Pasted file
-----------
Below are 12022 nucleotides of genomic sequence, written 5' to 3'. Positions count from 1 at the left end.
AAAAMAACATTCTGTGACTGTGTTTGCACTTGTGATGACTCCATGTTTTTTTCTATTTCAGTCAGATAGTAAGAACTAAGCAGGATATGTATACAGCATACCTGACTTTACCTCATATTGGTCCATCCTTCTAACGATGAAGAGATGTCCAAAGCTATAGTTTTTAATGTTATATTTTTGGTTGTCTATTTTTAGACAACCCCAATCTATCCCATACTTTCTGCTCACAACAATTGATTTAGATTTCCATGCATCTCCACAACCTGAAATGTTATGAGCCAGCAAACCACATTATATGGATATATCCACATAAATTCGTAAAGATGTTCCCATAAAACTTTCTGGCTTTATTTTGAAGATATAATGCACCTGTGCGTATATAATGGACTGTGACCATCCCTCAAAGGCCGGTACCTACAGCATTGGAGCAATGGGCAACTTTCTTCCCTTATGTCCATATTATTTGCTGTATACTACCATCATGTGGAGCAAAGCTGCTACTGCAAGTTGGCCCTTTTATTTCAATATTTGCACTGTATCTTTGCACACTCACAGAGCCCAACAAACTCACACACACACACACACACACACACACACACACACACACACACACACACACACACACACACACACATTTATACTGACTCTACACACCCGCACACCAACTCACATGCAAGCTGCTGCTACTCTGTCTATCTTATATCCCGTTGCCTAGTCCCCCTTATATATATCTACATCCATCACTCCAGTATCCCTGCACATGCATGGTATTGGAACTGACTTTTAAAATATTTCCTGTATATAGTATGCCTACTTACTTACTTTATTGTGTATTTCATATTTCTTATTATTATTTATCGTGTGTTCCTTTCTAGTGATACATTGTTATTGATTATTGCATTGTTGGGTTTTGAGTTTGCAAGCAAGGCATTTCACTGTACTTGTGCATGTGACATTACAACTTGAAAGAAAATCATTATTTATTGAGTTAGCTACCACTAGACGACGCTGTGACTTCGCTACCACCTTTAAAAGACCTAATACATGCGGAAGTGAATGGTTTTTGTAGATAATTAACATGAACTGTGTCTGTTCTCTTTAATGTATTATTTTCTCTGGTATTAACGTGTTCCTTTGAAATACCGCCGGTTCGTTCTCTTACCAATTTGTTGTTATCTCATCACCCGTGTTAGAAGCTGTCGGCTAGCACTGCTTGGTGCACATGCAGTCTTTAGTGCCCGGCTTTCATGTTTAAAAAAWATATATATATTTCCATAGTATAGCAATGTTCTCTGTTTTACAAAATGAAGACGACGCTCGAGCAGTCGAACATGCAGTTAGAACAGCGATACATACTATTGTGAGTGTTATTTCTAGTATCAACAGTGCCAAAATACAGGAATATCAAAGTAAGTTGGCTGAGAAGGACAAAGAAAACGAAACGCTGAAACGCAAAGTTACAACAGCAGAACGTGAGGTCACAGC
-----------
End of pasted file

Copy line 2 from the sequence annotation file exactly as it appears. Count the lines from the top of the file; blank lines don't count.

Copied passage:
AAAAMAACATTCTGTGACTGTGTTTGCACTTGTGATGACTCCATGTTTTTTTCTATTTCAGTCAGATAGTAAGAACTAAGCAGGATATGTATACAGCATACCTGACTTTACCTCATATTGGTCCATCCTTCTAACGATGAAGAGATGTCCAAAGCTATAGTTTTTAATGTTATATTTTTGGTTGTCTATTTTTAGACAACCCCAATCTATCCCATACTTTCTGCTCACAACAATTGATTTAGATTTCCATGCATCTCCACAACCTGAAATGTTATGAGCCAGCAAACCACATTATATGGATATATCCACATAAATTCGTAAAGATGTTCCCATAAAACTTTCTGGCTTTATTTTGAAGATATAATGCACCTGTGCGTATATAATGGACTGTGACCATCCCTCAAAGGCCGGTACCTACAGCATTGGAGCAATGGGCAACTTTCTTCCCTTATGTCCATATTATTTGCTGTATACTACCATCATGTGGAGCAAAGCTGCTACTGCAAGTTGGCCCTTTTATTTCAATATTTGCACTGTATCTTTGCACACTCACAGAGCCCAACAAACTCACACACACACACACACACACACACACACACACACACACACACACACACACACACACACACACACATTTATACTGACTCTACACACCCGCACACCAACTCACATGCAAGCTGCTGCTACTCTGTCTATCTTATATCCCGTTGCCTAGTCCCCCTTATATATATCTACATCCATCACTCCAGTATCCCTGCACATGCATGGTATTGGAACTGACTTTTAAAATATTTCCTGTATATAGTATGCCTACTTACTTACTTTATTGTGTATTTCATATTTCTTATTATTATTTATCGTGTGTTCCTTTCTAGTGATACATTGTTATTGATTATTGCATTGTTGGGTTTTGAGTTTGCAAGCAAGGCATTTCACTGTACTTGTGCATGTGACATTACAACTTGAAAGAAAATCATTATTTATTGAGTTAGCTACCACTAGACGACGCTGTGACTTCGCTACCACCTTTAAAAGACCTAATACATGCGGAAGTGAATGGTTTTTGTAGATAATTAACATGAACTGTGTCTGTTCTCTTTAATGTATTATTTTCTCTGGTATTAACGTGTTCCTTTGAAATACCGCCGGTTCGTTCTCTTACCAATTTGTTGTTATCTCATCACCCGTGTTAGAAGCTGTCGGCTAGCACTGCTTGGTGCACATGCAGTCTTTAGTGCCCGGCTTTCATGTTTAAAAAAWATATATATATTTCCATAGTATAGCAATGTTCTCTGTTTTACAAAATGAAGACGACGCTCGAGCAGTCGAACATGCAGTTAGAACAGCGATACATACTATTGTGAGTGTTATTTCTAGTATCAACAGTGCCAAAATACAGGAATATCAAAGTAAGTTGGCTGAGAAGGACAAAGAAAACGAAACGCTGAAACGCAAAGTTACAACAGCAGAACGTGAGGTCACAGC